Feeds

Fridge hacked. Car hacked. Next up, your LIGHT BULBS

So shall you languish in darkness - or under disco-style strobes - FOREVER

Internet Security Threat Report 2014

Those convinced that the emerging Internet of Things (IoT) will become a hackers' playground were given more grist for their mill with news on Friday that security researchers have discovered a weakness in Wi-Fi/mesh networked lightbulbs.

Researchers at Context Information Security discovered that LED light bulbs from manufacturer LIFX - which are designed to be controlled from a smartphone - have security weaknesses. By gaining access to the master bulb, Context was able to control all connected lightbulbs and expose user network configurations.

Context worked with LIFX to develop a patch for the security bug before releasing a fix in the form of a firmware update. Simon Walker from LIFX stated: “Prior to the patch, no one other than Context had exposed this vulnerability, most likely due to the complexity of the equipment and reverse engineering required.”

Details of the vulnerability and the subsequent fix can in Context's advisory (summarised below)

The LIFX bulb was launched in September 2012 with crowd funding through the Kickstarter website. The architecture, based on the 802.15.4 6LoWPAN wireless mesh network, requires only one bulb to be connected to the Wi-Fi at a time. Context researchers found that they were able to monitor packets on the mesh network and identify the specific packets which shared the encrypted network configuration among the bulbs.

The detailed steps of gaining access to the device involved accessing the firmware by physically interrogating the device’s embedded microcontrollers to identify and understand the encryption mechanism in use. Armed with knowledge of the encryption algorithm, key, initialisation vector and an understanding of the mesh network protocol, Context was able to inject packets into the mesh network, capture and decrypt the network configurations, all without any prior authentication or alerting of its presence.

The fix, developed with the help of Context, is included in the new firmware and now encrypts all 6LoWPAN traffic, using an encryption key derived from the Wi-Fi credentials. It also includes functionality for secure ‘on-boarding’ of new bulbs on to the network.

Context's find is part of its ongoing research into the security of the Internet of Things (IoT) - which includes parking meters, internet-enabled fridges and much more besides. Many of these components are being put together with little thought for basic security precautions, according to Context.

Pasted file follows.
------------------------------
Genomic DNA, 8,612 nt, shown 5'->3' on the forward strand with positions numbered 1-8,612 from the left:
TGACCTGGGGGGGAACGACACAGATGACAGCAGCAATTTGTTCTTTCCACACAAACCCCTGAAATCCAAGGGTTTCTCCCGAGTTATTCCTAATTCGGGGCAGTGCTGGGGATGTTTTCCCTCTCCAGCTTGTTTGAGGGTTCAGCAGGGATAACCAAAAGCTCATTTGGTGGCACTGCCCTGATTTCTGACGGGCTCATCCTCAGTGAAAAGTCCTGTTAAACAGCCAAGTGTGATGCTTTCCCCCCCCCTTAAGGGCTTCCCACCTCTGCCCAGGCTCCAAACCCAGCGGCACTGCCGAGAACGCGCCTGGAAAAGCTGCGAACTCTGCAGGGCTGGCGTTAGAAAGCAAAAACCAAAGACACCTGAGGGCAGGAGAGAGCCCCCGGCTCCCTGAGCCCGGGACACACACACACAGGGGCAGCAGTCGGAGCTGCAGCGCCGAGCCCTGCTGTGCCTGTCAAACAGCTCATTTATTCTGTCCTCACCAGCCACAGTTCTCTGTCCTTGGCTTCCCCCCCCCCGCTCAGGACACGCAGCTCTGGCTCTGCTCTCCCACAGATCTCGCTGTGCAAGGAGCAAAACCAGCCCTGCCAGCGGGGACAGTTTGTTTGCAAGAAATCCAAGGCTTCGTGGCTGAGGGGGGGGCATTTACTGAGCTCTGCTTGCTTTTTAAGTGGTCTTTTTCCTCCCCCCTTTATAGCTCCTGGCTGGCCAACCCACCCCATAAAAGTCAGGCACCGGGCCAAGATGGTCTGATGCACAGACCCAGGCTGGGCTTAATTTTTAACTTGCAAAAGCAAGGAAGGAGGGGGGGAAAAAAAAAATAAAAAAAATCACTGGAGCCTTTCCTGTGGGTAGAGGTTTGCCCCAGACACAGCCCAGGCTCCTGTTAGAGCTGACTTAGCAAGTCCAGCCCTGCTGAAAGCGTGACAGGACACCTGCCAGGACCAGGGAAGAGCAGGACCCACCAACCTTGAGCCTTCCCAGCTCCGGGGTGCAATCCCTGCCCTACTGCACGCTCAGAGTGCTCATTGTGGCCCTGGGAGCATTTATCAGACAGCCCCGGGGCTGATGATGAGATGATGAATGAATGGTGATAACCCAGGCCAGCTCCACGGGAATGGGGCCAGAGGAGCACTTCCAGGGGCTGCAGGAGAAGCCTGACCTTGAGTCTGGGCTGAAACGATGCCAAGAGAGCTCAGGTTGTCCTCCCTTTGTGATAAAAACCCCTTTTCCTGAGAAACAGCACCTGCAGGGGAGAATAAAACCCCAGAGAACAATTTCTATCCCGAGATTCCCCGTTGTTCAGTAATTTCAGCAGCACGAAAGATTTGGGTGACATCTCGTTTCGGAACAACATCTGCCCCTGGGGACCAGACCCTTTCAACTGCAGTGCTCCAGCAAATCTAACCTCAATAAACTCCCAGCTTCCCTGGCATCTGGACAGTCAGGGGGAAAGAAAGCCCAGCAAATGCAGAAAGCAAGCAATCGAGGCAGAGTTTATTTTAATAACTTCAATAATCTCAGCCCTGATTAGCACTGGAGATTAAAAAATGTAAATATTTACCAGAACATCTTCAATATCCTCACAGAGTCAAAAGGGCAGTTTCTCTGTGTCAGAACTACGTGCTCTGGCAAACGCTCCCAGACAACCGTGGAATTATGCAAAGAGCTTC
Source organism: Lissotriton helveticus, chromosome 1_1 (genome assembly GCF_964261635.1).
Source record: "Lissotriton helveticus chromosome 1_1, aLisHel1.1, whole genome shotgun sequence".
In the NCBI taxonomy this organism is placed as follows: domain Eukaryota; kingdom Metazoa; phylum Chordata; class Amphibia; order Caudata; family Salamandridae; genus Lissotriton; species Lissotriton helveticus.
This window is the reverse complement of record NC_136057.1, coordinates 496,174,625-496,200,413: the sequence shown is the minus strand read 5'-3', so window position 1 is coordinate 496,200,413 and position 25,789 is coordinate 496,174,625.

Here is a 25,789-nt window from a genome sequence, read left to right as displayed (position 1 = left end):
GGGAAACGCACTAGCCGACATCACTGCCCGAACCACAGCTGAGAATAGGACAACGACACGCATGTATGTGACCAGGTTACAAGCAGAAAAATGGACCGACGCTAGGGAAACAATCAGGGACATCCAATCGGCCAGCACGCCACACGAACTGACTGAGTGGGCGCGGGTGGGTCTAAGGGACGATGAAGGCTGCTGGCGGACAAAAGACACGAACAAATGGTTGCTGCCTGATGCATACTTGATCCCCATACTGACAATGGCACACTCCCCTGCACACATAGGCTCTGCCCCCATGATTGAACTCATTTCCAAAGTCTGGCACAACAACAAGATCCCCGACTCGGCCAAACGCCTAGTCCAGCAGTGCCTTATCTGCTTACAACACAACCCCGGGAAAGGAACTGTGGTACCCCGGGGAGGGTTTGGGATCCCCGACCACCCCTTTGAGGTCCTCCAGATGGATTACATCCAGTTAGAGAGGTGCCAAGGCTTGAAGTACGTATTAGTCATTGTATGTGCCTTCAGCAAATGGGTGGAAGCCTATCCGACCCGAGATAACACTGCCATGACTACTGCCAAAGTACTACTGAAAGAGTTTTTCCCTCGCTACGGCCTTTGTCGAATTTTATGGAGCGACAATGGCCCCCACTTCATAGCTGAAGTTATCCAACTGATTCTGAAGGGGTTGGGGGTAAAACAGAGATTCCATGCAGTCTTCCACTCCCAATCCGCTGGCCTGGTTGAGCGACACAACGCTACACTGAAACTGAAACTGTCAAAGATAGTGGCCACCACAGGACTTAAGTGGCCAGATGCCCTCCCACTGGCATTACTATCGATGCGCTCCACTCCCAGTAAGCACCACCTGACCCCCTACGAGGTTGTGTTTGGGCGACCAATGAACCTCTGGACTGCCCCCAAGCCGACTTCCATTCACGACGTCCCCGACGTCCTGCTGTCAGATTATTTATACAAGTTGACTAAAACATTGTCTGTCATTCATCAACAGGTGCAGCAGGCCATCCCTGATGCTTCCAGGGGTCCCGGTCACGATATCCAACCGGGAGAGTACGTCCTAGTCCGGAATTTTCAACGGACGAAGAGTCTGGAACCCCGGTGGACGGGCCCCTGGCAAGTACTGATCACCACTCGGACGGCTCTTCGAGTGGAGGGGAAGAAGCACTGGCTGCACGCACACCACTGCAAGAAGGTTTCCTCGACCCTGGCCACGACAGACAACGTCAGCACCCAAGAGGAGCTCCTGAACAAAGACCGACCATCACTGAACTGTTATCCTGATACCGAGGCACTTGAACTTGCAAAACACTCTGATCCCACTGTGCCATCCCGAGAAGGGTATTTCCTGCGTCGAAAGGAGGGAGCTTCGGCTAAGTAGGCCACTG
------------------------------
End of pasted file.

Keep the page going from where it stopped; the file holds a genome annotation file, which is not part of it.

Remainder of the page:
“It is clear that in the dash to get onto the IoT bandwagon, security is not being prioritised as highly as it should be in many connected devices,” said Michael Jordon, research director at Context. “We have also found vulnerabilities in other internet connected devices from home storage systems and printers to baby monitors and children’s toys." ®

Intelligent flash storage arrays

More from The Register

next story
Knock Knock tool makes a joke of Mac AV
Yes, we know Macs 'don't get viruses', but when they do this code'll spot 'em
Feds seek potential 'second Snowden' gov doc leaker – report
Hang on, Ed wasn't here when we compiled THIS document
Why weasel words might not work for Whisper
CEO suspends editor but privacy questions remain
DEATH by PowerPoint: Microsoft warns of 0-day attack hidden in slides
Might put out patch in update, might chuck it out sooner
BlackEnergy crimeware coursing through US control systems
US CERT says three flavours of control kit are under attack
China is ALREADY spying on Apple iCloud users, claims watchdog
Attack harvests users' info at iPhone 6 launch
prev story

Whitepapers

Why cloud backup?
Combining the latest advancements in disk-based backup with secure, integrated, cloud technologies offer organizations fast and assured recovery of their critical enterprise data.
A strategic approach to identity relationship management
ForgeRock commissioned Forrester to evaluate companies’ IAM practices and requirements when it comes to customer-facing scenarios versus employee-facing ones.
Reg Reader Research: SaaS based Email and Office Productivity Tools
Read this Reg reader report which provides advice and guidance for SMBs towards the use of SaaS based email and Office productivity tools.
Storage capacity and performance optimization at Mizuno USA
Mizuno USA turn to Tegile storage technology to solve both their SAN and backup issues.
The hidden costs of self-signed SSL certificates
Exploring the true TCO for self-signed SSL certificates, including a side-by-side comparison of a self-signed architecture versus working with a third-party SSL vendor.